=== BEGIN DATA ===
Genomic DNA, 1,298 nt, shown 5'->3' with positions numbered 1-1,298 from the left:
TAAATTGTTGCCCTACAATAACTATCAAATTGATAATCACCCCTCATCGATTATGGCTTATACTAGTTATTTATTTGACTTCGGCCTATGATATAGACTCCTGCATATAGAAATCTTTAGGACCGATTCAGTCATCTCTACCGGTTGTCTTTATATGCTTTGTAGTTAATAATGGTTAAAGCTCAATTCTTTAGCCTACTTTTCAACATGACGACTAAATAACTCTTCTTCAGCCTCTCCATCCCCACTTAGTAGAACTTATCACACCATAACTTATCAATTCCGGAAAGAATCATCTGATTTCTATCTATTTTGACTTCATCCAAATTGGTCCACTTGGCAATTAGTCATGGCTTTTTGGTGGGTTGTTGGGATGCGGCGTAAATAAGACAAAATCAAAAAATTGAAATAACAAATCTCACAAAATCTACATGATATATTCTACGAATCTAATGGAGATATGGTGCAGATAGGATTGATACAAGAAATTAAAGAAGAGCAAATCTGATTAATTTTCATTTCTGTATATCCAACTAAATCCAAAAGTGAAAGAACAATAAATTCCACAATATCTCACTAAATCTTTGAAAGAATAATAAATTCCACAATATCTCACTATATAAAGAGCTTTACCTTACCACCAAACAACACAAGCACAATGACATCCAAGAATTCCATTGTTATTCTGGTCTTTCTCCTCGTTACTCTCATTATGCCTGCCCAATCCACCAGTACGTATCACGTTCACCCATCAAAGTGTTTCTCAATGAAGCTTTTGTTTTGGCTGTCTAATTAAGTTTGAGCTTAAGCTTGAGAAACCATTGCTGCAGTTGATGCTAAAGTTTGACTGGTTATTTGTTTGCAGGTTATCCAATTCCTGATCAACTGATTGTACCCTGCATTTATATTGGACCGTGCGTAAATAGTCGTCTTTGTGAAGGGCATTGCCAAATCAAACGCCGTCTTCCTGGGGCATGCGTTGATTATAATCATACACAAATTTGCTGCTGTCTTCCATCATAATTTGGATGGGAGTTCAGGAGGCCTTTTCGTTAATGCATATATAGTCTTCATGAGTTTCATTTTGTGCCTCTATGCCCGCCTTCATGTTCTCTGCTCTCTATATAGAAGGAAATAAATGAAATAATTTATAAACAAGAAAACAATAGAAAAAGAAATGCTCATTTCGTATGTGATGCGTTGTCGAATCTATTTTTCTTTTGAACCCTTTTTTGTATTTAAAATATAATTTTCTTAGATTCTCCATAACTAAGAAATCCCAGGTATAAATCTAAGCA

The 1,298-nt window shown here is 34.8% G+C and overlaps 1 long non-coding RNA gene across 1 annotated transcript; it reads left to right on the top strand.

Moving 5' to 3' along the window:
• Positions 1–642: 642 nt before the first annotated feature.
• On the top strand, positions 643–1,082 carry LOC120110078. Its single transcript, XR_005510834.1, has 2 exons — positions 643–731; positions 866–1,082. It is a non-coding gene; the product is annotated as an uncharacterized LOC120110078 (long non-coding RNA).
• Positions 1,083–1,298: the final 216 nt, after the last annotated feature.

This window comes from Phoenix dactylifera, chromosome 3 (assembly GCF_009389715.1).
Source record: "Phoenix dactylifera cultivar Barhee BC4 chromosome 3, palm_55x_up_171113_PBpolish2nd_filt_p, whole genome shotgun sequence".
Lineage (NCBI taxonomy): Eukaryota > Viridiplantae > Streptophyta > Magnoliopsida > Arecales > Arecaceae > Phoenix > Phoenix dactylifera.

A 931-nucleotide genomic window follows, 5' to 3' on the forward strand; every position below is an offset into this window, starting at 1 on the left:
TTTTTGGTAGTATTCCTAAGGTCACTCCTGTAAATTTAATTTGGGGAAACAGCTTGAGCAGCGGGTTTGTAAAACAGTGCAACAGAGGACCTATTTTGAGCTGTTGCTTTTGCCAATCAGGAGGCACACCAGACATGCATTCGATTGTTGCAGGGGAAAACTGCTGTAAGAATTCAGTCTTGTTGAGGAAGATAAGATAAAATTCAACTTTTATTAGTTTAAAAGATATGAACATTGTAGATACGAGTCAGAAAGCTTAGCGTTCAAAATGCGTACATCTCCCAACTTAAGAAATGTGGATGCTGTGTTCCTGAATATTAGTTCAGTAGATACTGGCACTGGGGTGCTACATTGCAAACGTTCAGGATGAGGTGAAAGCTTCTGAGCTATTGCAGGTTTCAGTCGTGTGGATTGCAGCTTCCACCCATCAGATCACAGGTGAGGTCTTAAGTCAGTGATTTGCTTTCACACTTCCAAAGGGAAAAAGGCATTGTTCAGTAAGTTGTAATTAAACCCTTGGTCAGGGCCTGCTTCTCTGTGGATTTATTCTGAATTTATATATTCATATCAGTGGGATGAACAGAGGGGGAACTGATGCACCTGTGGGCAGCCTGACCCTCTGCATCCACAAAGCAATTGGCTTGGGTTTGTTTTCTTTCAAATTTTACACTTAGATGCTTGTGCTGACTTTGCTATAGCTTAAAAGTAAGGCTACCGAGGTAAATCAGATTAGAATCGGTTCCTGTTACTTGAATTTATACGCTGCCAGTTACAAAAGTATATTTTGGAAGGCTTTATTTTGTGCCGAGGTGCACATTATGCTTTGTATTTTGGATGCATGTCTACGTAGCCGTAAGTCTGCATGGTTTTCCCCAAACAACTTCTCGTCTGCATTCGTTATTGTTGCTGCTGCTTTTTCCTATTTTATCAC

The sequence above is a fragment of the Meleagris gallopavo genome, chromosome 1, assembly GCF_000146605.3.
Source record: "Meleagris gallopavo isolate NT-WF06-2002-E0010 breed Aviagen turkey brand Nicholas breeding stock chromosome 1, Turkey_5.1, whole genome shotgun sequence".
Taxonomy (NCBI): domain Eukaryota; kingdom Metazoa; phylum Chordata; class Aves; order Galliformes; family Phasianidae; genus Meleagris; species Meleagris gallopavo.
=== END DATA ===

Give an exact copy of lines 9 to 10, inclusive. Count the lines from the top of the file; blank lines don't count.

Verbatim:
Source record: "Phoenix dactylifera cultivar Barhee BC4 chromosome 3, palm_55x_up_171113_PBpolish2nd_filt_p, whole genome shotgun sequence".
Lineage (NCBI taxonomy): Eukaryota > Viridiplantae > Streptophyta > Magnoliopsida > Arecales > Arecaceae > Phoenix > Phoenix dactylifera.